GL: Art plays a role in the story in other ways. For instance, Phillip’s sister is a painter and two scenes in two different art museums are very important. The first scene focuses on a Rothko painting and the other painter is, correct me if I’m wrong, Paul Klee. How do these two painters encapsulate themes in Liebestrasse? 

GREG: Great eye! I am an art history nerd and very happy to include both these references in the creation of our book. The title of the Paul Klee we were referencing is “Durchdringung (Penetration)” and intended to be both a dirty joke and a reference to the artists of the Bauhaus movement who were all under attack by the Nazis regardless of gender and/or sexual orientation. Similar logic was applied to the Rothko reference and Samuel’s work later on the board of the museum in New York City in the ’50s.

GL: Most photography and film from this period is black and white while art in painting and other media uses color in often very incredible, sometimes shocking, ways at the time. How was color used to bring Samuel and Phillip’s world to life?

HÉCTOR BARROS : I coded the color palette as a shortcut to make scenes and characters distinct as the scene cuts are quick! Sam tends to dress in professional dark blues, Phillip in casual tans, I “saved” more saturated purples, golds and specially greens for scenes where they were together, happy, and pure reds are only present during the horrors of the Nazi rise. The rest of the world I painted in more muted and neutral tones for contrast. 

My main references were ads and posters from the era, and the work of José Villarrubia.

GL: Most of Liebestrasse is told in one large chronological sequential flashback, roughly in the months before and after Kristallnacht happened on November 9th and 10th, 1938, which is framed by scenes of Samuel in his present day in November, 1952 based on the newspaper headline which intentionally or not places it in the middle of the paranoia of McCarthyism. This creates a sense of personal history spanning roughly a decade and a half within a greater historical context and you show how little the queer community was allowed to change by society and government. There’s the Santayana quote “Those who cannot remember the past are condemned to repeat it.” There are interesting parallels between those times and Liebestrasse’s publication in November, 2019 during the rising backlash to and hate crimes targeting the LGBTQ community. Even more so now in the wake of Ron DeSantis’ Don’t Say Gay legislation, the push to ban LGBTQ books, and being made targets by a certain radical social media presence. Given that you certainly couldn’t have anticipated the events of the past several years while working on Liebestrasse I’m likely heaping more on to the work by asking what message you hope readers will take from your story and has reaction changed over the years since you both started the project?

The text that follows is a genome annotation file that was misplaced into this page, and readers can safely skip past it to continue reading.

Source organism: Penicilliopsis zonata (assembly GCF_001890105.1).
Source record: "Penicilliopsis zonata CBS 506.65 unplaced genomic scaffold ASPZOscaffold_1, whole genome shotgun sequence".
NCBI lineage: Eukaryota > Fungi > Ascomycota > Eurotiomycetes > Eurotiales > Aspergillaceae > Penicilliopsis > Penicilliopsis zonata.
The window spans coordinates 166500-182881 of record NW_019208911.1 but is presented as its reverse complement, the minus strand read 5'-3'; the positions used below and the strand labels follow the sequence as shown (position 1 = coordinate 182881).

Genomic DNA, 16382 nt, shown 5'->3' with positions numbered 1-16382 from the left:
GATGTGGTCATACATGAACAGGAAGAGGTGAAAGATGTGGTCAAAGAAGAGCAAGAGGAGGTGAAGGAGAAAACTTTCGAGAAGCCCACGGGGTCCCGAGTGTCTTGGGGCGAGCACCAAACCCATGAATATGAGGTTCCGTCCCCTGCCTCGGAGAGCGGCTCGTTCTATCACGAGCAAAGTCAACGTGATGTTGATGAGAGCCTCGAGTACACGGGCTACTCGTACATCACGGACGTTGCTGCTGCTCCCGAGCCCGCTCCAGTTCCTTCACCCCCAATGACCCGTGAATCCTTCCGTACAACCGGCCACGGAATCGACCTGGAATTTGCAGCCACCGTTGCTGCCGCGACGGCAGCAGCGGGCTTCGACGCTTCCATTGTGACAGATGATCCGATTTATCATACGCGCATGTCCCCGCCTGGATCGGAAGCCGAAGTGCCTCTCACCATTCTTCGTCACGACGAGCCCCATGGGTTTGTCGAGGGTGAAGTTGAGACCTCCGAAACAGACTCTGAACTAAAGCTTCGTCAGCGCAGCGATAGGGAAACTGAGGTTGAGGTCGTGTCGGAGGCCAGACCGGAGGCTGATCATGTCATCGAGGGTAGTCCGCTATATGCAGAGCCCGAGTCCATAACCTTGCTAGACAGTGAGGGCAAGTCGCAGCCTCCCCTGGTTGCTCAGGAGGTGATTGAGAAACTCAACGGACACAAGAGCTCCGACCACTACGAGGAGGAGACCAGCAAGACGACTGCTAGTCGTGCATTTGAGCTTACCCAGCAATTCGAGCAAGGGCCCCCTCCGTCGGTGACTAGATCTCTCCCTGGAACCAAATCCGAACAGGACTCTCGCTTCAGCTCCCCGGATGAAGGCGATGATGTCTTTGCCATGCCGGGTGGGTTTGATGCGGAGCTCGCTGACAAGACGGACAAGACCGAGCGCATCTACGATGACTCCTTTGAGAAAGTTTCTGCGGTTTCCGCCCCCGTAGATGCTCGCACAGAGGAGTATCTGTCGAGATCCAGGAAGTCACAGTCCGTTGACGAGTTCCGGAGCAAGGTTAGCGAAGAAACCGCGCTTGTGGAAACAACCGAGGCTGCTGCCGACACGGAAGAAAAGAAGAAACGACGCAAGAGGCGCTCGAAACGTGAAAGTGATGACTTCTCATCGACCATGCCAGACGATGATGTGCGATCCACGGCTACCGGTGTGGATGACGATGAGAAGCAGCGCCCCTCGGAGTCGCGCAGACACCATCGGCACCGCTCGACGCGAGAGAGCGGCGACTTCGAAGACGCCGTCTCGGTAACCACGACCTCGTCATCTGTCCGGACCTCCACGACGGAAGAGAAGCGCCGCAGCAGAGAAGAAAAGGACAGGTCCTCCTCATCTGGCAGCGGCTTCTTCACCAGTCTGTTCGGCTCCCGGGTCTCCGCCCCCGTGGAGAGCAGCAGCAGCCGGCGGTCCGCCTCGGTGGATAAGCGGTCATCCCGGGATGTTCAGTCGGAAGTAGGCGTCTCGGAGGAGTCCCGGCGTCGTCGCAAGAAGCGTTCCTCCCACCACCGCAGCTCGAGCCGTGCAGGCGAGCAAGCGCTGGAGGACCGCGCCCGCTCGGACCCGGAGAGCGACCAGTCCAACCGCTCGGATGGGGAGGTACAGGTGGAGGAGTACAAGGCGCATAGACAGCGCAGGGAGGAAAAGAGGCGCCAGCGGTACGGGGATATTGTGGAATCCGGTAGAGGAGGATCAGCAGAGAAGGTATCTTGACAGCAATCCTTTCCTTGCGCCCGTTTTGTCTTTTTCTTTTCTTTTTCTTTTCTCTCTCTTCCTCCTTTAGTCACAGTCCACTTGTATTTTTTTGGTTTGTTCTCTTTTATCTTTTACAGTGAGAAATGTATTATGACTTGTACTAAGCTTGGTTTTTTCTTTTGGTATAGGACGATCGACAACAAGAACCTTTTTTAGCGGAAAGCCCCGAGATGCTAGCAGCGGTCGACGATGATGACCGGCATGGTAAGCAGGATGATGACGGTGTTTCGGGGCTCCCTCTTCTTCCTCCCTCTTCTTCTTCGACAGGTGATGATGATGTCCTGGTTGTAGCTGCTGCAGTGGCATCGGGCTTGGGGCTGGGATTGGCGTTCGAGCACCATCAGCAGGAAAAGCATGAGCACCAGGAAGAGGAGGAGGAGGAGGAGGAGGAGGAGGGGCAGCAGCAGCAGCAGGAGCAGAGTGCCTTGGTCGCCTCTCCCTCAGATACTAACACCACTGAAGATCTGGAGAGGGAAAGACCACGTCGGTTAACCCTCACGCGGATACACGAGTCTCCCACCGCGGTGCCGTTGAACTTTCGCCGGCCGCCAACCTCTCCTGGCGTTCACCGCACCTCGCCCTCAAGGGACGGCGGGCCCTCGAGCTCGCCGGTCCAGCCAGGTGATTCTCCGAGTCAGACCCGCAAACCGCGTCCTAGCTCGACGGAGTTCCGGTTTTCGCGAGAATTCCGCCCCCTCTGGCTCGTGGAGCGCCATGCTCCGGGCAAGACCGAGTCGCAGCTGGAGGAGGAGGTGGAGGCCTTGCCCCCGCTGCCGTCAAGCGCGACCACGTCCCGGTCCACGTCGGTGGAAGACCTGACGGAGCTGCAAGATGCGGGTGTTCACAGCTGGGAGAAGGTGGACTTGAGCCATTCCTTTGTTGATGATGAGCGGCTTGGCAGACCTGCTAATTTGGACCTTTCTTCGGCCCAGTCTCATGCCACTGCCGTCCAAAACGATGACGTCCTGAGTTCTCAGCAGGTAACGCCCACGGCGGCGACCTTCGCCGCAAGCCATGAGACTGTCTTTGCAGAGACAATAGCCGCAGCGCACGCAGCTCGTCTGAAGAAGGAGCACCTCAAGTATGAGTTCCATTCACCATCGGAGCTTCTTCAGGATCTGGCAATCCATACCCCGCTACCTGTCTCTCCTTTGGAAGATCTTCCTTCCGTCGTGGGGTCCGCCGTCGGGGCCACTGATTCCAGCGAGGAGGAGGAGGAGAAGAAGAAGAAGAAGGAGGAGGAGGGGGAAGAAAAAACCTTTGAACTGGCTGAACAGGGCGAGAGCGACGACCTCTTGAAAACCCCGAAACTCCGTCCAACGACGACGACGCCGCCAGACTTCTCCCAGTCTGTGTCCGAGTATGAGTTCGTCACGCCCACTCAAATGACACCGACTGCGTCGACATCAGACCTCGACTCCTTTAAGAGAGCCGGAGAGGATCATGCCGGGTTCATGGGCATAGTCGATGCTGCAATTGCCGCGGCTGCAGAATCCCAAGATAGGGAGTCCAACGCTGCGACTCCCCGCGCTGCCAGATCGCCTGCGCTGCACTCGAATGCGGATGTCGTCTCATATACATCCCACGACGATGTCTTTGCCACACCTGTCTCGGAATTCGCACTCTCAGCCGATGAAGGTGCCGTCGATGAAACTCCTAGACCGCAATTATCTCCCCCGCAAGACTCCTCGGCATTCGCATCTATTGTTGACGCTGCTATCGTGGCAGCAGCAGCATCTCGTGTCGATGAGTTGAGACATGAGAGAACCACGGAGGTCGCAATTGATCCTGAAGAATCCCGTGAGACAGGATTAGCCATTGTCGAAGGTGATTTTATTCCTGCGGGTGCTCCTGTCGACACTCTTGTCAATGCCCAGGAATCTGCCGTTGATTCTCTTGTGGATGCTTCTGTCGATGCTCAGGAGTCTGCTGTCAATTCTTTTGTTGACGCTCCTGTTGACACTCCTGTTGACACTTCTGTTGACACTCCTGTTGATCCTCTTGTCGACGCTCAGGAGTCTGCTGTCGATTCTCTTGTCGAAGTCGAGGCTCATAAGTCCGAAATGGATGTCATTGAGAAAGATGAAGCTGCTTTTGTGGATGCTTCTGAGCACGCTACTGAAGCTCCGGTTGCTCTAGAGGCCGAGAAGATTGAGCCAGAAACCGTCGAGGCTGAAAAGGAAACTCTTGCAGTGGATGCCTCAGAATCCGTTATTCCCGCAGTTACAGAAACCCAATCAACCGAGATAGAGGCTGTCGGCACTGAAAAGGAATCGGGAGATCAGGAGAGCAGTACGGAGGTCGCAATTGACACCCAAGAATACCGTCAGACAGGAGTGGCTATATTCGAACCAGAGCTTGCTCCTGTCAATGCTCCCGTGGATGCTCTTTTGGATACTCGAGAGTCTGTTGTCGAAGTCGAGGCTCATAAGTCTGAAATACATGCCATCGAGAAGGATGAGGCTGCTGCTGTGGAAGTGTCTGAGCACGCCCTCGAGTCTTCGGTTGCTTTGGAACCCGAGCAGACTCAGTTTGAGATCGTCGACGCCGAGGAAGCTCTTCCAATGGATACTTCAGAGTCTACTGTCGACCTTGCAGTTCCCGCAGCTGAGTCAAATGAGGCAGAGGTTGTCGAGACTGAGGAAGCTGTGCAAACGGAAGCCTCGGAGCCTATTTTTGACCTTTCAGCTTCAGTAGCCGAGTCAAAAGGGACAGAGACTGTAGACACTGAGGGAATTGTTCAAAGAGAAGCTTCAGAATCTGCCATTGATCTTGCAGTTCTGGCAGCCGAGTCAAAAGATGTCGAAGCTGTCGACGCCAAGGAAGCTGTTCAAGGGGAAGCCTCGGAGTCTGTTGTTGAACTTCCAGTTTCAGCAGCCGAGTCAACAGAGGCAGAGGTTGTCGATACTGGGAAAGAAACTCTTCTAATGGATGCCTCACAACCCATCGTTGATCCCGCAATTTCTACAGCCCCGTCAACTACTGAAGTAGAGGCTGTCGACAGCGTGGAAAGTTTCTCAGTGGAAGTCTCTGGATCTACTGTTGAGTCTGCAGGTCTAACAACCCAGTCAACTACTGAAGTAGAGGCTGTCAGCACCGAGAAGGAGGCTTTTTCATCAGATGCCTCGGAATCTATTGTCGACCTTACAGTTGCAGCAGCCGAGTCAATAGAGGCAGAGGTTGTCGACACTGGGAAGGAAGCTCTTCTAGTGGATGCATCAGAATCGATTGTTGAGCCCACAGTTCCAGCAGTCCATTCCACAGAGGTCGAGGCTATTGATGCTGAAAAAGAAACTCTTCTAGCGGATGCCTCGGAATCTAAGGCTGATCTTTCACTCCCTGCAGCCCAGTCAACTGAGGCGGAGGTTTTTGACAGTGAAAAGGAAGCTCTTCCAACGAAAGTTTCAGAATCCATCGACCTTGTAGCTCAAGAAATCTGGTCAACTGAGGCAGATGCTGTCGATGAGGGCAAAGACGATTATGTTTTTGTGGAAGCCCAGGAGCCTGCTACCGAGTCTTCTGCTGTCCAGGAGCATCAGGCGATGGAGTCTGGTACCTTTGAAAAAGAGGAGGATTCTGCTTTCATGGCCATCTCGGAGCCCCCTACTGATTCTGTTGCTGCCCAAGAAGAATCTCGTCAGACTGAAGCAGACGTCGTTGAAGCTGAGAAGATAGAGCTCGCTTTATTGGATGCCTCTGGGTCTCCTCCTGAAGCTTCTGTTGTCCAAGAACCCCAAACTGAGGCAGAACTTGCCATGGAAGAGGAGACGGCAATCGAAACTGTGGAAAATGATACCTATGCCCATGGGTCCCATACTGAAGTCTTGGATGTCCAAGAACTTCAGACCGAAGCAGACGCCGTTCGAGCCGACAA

TIM: Not at all. The idea had been stuck in my head for years, but it was the election of 2016 and the immediate concern that our rights were at risk that prompted us to proceed with the creation of the book. Messages I hope readers take away are queer love has existed and been targeted for generations, and our fight for the freedom to love is never over. The digital edition was released just before the pandemic hit, so getting reader reaction has been challenging without comic conventions, panels, and book signings. I’m excited to start interacting with fans and readers again!

GREG: The hysteria over queer literature in recent months has been completely unnerving as we awaited the publication of the print edition with DARK HORSE and looms heavy in my thoughts as our friends and colleagues are receiving threats and having their books banned. My hope from the start has been that the readers (in high schools and beyond) who need this book can find it and the rapidly deteriorating state of politics and democracy in the United States and around the world has only solidified my feelings to our work here.

On a much lighter note, where can people keep up with you and are there any projects you’re working on now that you can tease about?

GREG: Tim and I are so grateful for the opportunities this graphic novel has created and I cannot wait for the chance to repeat the process on another project!

TIM: We both have many irons in the fire! Hopefully everything will pan out and you’ll hear more soon.

GL: Thank you, Tim and Greg! And thank you too, dear reader!  

Look for Liebestrasse at your local comic shop or bookstore! The Diamond order code is FEB220293 and the ISBN-10 is 1-50672-455-8 and ISBN-13 is 978-1-50672-455-3. Comic Shop Locator can help you find a comic shop! Or try IndieBound or Bookshop. Or from Amazon if you prefer.